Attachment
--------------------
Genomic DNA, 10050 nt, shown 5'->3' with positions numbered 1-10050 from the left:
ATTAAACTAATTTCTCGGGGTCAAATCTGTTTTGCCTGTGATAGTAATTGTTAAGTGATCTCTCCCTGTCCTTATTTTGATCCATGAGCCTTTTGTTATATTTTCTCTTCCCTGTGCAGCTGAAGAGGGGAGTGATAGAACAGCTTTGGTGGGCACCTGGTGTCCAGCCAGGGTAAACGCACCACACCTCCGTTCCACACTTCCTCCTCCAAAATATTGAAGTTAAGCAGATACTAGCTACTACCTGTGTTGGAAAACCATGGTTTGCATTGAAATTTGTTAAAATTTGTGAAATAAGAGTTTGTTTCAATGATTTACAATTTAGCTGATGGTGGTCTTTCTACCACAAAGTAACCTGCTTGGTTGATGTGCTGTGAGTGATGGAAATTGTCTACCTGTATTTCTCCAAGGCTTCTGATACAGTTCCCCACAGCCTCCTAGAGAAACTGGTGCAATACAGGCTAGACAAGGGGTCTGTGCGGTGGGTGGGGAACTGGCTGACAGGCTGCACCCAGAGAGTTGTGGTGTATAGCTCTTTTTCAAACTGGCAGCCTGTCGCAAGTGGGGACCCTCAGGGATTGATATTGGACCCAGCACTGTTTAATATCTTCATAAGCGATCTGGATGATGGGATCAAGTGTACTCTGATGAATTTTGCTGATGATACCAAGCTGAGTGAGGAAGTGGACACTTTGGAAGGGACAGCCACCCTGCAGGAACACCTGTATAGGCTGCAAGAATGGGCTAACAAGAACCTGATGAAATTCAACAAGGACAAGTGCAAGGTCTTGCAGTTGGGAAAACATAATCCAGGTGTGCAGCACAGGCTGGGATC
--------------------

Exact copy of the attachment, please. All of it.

Genomic DNA, 10050 nt, shown 5'->3' with positions numbered 1-10050 from the left:
ATTAAACTAATTTCTCGGGGTCAAATCTGTTTTGCCTGTGATAGTAATTGTTAAGTGATCTCTCCCTGTCCTTATTTTGATCCATGAGCCTTTTGTTATATTTTCTCTTCCCTGTGCAGCTGAAGAGGGGAGTGATAGAACAGCTTTGGTGGGCACCTGGTGTCCAGCCAGGGTAAACGCACCACACCTCCGTTCCACACTTCCTCCTCCAAAATATTGAAGTTAAGCAGATACTAGCTACTACCTGTGTTGGAAAACCATGGTTTGCATTGAAATTTGTTAAAATTTGTGAAATAAGAGTTTGTTTCAATGATTTACAATTTAGCTGATGGTGGTCTTTCTACCACAAAGTAACCTGCTTGGTTGATGTGCTGTGAGTGATGGAAATTGTCTACCTGTATTTCTCCAAGGCTTCTGATACAGTTCCCCACAGCCTCCTAGAGAAACTGGTGCAATACAGGCTAGACAAGGGGTCTGTGCGGTGGGTGGGGAACTGGCTGACAGGCTGCACCCAGAGAGTTGTGGTGTATAGCTCTTTTTCAAACTGGCAGCCTGTCGCAAGTGGGGACCCTCAGGGATTGATATTGGACCCAGCACTGTTTAATATCTTCATAAGCGATCTGGATGATGGGATCAAGTGTACTCTGATGAATTTTGCTGATGATACCAAGCTGAGTGAGGAAGTGGACACTTTGGAAGGGACAGCCACCCTGCAGGAACACCTGTATAGGCTGCAAGAATGGGCTAACAAGAACCTGATGAAATTCAACAAGGACAAGTGCAAGGTCTTGCAGTTGGGAAAACATAATCCAGGTGTGCAGCACAGGCTGGGATC